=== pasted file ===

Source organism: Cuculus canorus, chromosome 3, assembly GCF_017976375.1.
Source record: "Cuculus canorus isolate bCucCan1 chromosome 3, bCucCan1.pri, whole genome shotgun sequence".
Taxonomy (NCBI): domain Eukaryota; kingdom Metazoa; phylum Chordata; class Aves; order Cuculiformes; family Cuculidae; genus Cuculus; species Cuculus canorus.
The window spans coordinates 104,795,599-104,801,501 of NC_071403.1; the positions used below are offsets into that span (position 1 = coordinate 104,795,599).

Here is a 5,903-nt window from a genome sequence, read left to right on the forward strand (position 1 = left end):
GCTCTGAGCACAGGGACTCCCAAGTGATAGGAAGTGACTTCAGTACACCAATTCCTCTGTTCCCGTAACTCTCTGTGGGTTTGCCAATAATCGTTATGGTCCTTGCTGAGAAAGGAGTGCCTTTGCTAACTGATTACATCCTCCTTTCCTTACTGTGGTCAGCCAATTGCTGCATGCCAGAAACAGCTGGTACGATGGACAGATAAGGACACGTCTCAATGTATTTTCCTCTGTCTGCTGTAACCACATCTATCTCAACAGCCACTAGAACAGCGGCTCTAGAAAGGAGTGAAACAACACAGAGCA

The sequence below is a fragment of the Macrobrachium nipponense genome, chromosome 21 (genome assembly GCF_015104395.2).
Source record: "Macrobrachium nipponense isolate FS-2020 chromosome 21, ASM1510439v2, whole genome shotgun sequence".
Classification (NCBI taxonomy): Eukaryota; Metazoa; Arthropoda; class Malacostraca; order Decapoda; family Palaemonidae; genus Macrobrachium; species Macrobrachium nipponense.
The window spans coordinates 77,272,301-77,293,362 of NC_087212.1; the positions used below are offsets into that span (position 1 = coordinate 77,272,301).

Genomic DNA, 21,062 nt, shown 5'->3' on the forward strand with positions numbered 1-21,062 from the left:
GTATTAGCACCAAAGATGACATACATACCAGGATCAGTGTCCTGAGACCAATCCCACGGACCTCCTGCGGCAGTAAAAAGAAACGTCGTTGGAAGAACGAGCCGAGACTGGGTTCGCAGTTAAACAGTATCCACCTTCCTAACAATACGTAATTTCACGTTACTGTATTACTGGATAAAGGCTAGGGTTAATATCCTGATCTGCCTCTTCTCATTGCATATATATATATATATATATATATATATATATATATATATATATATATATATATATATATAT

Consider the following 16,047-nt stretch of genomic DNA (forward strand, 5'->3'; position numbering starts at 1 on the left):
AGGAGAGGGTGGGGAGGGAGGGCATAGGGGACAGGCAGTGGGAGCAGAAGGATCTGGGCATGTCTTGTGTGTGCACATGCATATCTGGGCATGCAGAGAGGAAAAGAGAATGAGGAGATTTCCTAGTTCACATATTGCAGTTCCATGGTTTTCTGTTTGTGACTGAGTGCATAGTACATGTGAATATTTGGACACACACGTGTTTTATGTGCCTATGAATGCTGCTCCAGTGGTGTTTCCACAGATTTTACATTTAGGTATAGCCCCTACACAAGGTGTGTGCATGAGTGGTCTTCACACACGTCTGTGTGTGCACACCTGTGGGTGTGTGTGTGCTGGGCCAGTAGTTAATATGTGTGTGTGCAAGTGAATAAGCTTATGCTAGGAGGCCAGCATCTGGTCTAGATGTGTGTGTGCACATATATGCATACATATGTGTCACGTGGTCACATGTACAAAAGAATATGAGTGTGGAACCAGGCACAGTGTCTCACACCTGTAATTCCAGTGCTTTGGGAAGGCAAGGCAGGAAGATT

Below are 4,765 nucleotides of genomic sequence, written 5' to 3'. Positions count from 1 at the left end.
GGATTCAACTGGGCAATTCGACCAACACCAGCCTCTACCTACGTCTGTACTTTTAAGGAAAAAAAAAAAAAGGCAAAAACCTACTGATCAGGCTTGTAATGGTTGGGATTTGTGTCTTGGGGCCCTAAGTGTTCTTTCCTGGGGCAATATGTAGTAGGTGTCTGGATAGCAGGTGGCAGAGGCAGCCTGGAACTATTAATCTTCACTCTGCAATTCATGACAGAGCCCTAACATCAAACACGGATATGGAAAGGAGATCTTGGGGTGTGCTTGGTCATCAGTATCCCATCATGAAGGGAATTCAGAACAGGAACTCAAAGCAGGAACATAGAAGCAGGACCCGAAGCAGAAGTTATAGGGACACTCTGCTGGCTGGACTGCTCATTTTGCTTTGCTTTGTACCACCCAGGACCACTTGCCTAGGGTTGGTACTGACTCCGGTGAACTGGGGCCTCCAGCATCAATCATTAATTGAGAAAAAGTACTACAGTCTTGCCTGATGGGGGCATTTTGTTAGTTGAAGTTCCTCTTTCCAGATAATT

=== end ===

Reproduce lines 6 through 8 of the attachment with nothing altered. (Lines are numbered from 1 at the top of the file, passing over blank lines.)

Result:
GCTCTGAGCACAGGGACTCCCAAGTGATAGGAAGTGACTTCAGTACACCAATTCCTCTGTTCCCGTAACTCTCTGTGGGTTTGCCAATAATCGTTATGGTCCTTGCTGAGAAAGGAGTGCCTTTGCTAACTGATTACATCCTCCTTTCCTTACTGTGGTCAGCCAATTGCTGCATGCCAGAAACAGCTGGTACGATGGACAGATAAGGACACGTCTCAATGTATTTTCCTCTGTCTGCTGTAACCACATCTATCTCAACAGCCACTAGAACAGCGGCTCTAGAAAGGAGTGAAACAACACAGAGCA

The sequence below is a fragment of the Macrobrachium nipponense genome, chromosome 21 (genome assembly GCF_015104395.2).
Source record: "Macrobrachium nipponense isolate FS-2020 chromosome 21, ASM1510439v2, whole genome shotgun sequence".